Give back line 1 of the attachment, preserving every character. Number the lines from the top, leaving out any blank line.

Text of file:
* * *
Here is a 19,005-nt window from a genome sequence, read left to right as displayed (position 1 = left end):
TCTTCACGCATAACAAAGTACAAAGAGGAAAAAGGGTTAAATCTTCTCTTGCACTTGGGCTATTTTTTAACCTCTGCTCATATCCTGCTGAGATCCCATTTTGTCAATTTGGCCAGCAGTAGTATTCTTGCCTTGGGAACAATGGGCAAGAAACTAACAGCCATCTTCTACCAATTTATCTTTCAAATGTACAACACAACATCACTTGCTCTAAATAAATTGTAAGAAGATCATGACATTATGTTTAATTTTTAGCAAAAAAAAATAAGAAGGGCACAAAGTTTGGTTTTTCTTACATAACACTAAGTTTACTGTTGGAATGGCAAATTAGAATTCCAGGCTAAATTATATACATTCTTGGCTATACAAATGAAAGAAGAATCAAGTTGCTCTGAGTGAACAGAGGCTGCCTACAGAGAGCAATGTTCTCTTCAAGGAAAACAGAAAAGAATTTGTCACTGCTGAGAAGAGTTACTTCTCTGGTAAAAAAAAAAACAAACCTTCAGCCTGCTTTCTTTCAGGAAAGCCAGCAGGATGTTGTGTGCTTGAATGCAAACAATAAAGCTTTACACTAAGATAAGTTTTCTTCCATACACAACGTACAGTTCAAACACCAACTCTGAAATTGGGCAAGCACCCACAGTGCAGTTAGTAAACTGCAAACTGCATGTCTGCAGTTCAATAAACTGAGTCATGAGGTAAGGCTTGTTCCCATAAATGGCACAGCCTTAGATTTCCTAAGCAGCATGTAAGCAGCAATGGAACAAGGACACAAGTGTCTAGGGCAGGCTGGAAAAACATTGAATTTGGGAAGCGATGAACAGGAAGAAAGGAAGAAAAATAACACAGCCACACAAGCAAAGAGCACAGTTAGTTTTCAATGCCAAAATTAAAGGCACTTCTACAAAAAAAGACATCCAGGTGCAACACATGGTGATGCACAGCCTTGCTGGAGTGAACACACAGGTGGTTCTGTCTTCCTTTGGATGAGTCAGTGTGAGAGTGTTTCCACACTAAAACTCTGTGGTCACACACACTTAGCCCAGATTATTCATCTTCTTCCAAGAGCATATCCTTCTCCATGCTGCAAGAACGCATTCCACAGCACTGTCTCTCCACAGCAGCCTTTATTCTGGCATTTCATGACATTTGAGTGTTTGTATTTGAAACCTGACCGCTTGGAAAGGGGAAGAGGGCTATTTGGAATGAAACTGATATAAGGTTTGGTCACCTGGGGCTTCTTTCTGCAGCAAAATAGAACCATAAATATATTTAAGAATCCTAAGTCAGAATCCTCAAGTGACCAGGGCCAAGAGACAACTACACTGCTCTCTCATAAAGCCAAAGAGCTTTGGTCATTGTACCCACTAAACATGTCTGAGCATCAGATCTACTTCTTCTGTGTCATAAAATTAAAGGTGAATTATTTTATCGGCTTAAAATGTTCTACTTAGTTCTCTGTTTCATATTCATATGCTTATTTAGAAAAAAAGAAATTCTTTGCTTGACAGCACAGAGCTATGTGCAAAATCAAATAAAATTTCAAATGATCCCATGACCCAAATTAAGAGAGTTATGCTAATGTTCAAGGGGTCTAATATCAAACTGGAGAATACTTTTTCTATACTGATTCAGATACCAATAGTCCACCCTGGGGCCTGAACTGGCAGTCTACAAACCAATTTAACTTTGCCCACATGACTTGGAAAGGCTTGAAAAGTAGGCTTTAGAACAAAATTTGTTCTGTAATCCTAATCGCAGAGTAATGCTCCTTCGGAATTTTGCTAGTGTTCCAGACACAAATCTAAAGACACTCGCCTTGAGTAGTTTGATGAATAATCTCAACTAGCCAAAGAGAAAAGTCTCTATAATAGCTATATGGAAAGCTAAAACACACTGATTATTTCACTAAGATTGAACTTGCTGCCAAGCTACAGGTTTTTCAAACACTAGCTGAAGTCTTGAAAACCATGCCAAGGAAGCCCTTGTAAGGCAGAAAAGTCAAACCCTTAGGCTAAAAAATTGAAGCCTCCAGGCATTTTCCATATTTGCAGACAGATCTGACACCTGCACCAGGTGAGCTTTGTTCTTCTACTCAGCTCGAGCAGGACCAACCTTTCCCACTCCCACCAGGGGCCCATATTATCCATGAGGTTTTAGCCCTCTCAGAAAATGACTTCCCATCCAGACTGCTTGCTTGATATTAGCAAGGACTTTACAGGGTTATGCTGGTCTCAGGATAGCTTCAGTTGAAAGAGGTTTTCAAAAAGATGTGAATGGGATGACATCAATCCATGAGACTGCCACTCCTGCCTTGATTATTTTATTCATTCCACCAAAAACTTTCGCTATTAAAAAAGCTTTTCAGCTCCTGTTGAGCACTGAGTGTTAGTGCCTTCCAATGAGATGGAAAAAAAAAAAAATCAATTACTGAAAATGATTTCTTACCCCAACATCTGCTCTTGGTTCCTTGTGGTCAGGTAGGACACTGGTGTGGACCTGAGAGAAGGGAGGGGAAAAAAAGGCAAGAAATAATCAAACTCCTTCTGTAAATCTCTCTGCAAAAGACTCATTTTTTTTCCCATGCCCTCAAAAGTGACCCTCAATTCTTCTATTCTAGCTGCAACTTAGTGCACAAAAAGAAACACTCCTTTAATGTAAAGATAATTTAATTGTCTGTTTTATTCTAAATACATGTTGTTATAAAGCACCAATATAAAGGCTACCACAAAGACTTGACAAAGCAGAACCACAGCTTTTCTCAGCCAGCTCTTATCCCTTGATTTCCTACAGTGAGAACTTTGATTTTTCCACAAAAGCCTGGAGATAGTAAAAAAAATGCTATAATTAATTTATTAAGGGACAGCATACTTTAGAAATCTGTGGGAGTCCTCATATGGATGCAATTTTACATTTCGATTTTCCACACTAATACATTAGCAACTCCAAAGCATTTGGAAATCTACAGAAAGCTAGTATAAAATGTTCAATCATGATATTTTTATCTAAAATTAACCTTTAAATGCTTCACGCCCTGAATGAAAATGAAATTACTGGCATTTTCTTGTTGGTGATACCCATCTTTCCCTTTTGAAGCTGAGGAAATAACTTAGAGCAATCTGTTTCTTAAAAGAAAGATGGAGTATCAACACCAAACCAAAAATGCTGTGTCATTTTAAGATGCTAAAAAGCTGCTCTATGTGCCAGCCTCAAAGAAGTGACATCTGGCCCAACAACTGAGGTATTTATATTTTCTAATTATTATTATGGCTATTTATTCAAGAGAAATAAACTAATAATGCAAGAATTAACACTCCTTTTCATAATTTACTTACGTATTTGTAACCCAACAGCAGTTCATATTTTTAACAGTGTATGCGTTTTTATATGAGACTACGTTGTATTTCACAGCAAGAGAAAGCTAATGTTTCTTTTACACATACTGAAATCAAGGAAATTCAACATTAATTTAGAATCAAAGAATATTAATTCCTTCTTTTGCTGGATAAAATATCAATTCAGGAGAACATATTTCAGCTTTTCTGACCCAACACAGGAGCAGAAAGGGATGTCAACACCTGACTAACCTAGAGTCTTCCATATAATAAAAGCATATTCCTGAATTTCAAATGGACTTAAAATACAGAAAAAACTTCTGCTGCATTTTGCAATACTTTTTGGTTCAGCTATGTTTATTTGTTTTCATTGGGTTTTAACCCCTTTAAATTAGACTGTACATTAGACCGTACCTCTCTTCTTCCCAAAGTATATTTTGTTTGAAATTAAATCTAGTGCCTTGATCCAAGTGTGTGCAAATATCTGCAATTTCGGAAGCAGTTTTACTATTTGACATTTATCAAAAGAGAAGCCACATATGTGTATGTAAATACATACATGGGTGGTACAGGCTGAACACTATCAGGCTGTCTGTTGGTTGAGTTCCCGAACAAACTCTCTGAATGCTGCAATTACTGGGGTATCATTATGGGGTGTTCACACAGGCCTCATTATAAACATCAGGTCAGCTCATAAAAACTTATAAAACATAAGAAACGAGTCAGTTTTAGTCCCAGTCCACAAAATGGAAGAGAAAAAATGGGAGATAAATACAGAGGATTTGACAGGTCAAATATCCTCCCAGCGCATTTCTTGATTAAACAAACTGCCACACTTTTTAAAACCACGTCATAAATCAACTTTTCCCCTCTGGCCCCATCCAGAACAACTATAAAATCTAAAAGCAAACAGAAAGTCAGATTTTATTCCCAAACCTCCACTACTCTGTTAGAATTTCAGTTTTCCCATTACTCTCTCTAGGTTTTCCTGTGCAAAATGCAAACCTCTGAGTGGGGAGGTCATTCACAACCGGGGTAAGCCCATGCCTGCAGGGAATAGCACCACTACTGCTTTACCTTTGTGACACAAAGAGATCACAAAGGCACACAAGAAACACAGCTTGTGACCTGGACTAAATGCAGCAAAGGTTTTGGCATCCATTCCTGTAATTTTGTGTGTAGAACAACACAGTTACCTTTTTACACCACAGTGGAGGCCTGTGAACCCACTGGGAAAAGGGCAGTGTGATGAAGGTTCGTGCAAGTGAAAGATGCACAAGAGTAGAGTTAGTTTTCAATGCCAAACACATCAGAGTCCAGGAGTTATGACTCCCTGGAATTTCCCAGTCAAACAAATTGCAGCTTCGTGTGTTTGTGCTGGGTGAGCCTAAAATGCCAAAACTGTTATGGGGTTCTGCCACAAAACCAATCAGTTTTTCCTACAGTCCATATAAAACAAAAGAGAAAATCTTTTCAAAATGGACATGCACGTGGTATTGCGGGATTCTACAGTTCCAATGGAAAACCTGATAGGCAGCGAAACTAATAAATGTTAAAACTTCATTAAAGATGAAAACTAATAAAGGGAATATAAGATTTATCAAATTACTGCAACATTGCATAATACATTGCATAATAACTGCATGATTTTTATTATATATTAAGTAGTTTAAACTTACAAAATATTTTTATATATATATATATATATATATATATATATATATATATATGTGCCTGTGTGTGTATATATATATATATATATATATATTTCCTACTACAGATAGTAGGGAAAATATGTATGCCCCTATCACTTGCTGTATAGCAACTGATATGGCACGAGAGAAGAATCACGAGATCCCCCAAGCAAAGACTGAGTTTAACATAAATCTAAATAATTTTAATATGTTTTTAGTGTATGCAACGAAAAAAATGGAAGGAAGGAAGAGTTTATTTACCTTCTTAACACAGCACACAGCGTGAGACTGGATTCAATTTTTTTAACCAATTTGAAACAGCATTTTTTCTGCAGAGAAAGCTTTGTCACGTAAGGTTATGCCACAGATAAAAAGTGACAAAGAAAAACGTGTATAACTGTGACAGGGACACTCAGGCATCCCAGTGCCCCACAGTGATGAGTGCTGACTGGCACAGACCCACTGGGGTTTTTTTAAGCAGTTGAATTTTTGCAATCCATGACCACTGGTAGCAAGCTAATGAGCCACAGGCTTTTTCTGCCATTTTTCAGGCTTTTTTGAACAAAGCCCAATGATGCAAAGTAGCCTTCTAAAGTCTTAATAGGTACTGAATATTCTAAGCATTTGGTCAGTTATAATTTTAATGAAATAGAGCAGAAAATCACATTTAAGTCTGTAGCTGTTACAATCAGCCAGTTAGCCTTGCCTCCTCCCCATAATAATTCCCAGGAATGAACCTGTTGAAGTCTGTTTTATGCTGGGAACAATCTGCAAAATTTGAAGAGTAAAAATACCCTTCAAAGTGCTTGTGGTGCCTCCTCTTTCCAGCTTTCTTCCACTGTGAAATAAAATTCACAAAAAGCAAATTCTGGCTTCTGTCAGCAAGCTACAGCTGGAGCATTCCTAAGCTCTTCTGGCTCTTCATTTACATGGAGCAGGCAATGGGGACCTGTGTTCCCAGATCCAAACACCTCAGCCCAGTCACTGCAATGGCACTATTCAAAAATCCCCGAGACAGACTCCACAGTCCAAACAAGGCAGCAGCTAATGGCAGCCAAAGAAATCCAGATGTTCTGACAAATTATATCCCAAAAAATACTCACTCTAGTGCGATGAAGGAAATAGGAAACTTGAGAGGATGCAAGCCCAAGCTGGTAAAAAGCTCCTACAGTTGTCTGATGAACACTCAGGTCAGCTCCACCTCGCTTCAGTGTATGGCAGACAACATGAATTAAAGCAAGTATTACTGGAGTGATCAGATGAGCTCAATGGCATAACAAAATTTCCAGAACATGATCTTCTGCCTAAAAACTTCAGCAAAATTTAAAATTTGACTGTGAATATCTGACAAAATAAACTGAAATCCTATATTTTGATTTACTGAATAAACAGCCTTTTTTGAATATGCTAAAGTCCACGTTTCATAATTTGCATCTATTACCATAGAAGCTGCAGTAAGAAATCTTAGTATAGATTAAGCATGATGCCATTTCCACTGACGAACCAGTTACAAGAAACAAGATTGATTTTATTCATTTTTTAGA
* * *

Here is a 19,005-nt window from a genome sequence, read left to right as displayed (position 1 = left end):